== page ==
With the release of unseen footage from January 6th – a lot of renewed discussion has been occurring over the Officer-Involved-Shooting (OIS) of Ashli Babbitt.
Just a question to start – about Fox News host Tucker Carlson pissing off everyone from Stephen Colbert to Mitch McConnell. Is it because: 1) he is making the footage public or 2) his opinion on the footage?
Is it the transparency or the free speech? Just want to know why people are so upset.
The January 6th Commission only showed the criminal behavior – which there is a lot of. Tucker Carlson only showed the peaceful stuff – which there is a lot of. I care about transparency. I want to see as much footage as possible. I do not care about either biased narrative.
I am not suggesting that the fatal shooting of Ashli Babbitt by U.S. Capital Police Officer Byrd on January 6th was unlawful, or even against the department use of force policy, or even in contrast to his training. I am merely suggesting that we apply this same logic and standard to all OIS incidents. Since we live in the same country – police and citizens should be able to expect a consistent disposition after an OIS.
The personal politics of the deceased should have zero effect on the whether or not an OIS was lawful.
The “Babbitt Standard”
At the time of the OIS, Ms. Babbitt was an unarmed, 120 lb female, and was not actively attacking anyone. She was shot in the neck and killed – while committing the very serious illegal act of “trespassing”. There were no protests, no riots, no lawsuits, no prosecutions, no questions. Blind trust in police to investigate themselves.
If that was good enough for the Babbitt case – then it should be good enough for actual violent maniacs who are actively attacking police when they are shot.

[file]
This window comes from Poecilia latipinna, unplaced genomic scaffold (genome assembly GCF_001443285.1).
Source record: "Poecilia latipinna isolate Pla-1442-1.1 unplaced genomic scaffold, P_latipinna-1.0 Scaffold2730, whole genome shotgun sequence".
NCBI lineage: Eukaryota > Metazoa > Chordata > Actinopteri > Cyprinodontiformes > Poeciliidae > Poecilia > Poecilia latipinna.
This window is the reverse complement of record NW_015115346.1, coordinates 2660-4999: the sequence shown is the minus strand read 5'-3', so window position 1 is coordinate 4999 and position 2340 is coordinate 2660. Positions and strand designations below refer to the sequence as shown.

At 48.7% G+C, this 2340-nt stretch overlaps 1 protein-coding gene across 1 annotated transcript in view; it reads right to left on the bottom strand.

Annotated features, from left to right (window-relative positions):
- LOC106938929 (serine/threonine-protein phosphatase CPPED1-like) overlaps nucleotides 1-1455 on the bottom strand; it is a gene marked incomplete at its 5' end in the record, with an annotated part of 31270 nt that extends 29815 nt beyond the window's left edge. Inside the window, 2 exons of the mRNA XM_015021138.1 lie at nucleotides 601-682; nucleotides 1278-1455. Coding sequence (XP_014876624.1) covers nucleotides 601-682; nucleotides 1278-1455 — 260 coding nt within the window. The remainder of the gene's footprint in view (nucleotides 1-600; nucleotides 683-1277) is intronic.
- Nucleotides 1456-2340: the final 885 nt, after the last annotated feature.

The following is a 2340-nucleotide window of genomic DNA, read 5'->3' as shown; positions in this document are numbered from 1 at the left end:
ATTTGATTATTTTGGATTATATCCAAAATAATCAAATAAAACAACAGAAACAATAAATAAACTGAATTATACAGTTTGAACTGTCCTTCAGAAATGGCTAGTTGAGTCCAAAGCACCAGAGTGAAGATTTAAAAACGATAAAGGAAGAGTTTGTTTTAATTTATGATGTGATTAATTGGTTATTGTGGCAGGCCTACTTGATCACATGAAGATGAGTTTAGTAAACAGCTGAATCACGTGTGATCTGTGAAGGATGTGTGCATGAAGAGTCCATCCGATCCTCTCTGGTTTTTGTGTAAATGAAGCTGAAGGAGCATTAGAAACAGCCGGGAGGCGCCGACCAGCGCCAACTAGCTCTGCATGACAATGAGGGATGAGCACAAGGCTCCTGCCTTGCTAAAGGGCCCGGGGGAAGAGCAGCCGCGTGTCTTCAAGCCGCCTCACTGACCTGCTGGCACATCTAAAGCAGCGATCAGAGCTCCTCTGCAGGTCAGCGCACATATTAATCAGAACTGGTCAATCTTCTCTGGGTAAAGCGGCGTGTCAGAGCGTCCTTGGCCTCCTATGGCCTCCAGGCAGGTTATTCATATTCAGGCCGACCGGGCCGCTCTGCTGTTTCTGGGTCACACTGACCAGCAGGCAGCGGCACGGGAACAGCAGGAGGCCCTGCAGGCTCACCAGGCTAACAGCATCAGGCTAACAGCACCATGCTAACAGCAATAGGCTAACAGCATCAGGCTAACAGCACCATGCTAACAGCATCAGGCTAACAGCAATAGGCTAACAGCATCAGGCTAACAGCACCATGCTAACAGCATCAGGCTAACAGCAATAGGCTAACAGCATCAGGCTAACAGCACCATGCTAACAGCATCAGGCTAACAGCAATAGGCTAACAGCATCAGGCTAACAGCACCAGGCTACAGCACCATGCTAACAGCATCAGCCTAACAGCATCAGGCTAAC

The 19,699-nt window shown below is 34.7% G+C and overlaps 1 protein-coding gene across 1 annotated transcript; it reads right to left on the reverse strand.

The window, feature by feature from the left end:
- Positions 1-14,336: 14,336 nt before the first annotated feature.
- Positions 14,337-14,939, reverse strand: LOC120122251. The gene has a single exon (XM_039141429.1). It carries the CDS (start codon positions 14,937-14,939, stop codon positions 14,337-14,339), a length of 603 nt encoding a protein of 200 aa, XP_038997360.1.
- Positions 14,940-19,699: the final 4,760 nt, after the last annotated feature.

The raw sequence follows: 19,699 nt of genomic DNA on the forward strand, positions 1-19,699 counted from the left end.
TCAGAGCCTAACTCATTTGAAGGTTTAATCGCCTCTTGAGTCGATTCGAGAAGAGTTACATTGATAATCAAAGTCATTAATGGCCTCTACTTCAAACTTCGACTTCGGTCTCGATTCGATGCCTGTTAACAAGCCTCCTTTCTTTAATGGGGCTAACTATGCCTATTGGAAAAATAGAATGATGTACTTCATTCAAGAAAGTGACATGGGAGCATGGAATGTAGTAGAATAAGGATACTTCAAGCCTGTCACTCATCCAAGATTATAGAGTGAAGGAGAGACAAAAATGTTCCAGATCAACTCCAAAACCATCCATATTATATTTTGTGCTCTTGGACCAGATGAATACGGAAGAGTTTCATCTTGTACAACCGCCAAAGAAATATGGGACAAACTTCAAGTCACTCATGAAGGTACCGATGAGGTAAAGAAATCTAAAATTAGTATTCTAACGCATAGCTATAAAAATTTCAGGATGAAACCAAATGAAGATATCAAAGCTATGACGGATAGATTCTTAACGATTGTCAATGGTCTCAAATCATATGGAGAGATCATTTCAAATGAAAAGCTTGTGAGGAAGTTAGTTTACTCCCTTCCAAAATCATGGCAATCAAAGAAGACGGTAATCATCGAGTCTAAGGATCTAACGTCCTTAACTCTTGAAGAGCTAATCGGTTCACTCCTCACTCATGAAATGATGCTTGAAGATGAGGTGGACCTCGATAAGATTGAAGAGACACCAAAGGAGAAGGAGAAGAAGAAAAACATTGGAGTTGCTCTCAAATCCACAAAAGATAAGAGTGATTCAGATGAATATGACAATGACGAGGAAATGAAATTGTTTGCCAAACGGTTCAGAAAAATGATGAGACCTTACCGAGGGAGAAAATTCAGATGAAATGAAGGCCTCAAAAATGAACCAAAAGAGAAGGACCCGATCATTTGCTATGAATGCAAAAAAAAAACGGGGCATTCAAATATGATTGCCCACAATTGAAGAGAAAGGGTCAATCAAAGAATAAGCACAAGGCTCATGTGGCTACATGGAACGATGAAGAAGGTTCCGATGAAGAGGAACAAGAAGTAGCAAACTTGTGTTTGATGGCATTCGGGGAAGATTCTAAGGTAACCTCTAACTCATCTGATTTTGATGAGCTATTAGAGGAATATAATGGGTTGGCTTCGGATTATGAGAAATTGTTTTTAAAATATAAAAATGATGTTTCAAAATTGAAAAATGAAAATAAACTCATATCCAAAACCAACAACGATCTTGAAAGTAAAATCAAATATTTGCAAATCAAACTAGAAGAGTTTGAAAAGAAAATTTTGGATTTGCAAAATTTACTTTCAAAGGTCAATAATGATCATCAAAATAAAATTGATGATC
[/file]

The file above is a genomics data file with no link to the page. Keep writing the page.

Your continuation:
We should start by exonerating (and immediately freeing) former Huntsville, Alabama Officer Ben Darby who was involved in an objectively reasonable OIS with a man who was armed with a gun – refused to drop it – and moved the weapon towards police.
As well as dropping the charges against former Grand Rapids, Michigan Officer Christopher Schurr – who shot and killed a violent felon that had gained control of his Taser while resisting a lawful arrest.
Both of these officers were in real and immediate danger and were punished for following their training and defending their own lives. Darby has been convicted and is rotting in prison (pending appeal). Schurr is facing second degree murder charges and will go to trial later this year.
Officer Byrd shot and killed Ms. Babbitt because he was afraid of what she “might do”. Whereas, Officers Darby and Schurr used deadly force to stop what was actually occurring in the moment.
This is the difference between an immediate and imminent threat. Officers Darby and Schurr faced an immediate threat – a threat occurring in the moment. Officer Byrd perceived an imminent threat – something bad that could play out in the near future.
In a world where politics is absent from the investigation of an OIS – the more immediate the threat presented to police officers – the more likely an OIS will be considered justified.
There is a difference between an officer who says,
“I was afraid he was going to shoot me because he started to move the gun in my direction – so I fired my weapon.” (immediate)
“I was afraid of what she might do in the future – so I fired my weapon.” (imminent)
There is a group of anti-police activists that condemn every police shooting – even ones that are obviously reasonable and lawful (think Ma’Khia Bryant).
There are those who claim that the officers who killed Breonna Taylor had no lawful reason to fire their weapons – even though they had been fired upon first and Sgt. Mattingly sustained a nearly fatal gunshot wound. So, where are they on the Babbitt case? If police officers cannot return fire – while they are being shot at – how can they shoot an unarmed woman who was not attacking anyone?
They are suspiciously uncurious about the Babbitt case. Ben Crump is not demanding the body camera footage and personnel file of the involved officer. There are not hoards of maniacs burning down local businesses. No “autonomous zone” has been established at the scene of the incident.
The mental gymnastics required to be an active member in the anti-police activist camp is dizzying.
I find it ironic when anti-police activists defend the fatal shooting of Ashli Babbitt. They say things like, “She should have just complied” and “She should not have been protesting”.
Now, why can’t they make that exact same argument for people who are actively attacking and/or threatening police with a gun?
Is it too much to expect that people be intellectually consistent?
Unfortunately, the personal politics and identity group of the deceased are often more important than the danger faced by the involved officer.
This article originally appeared at Police Law News Substack.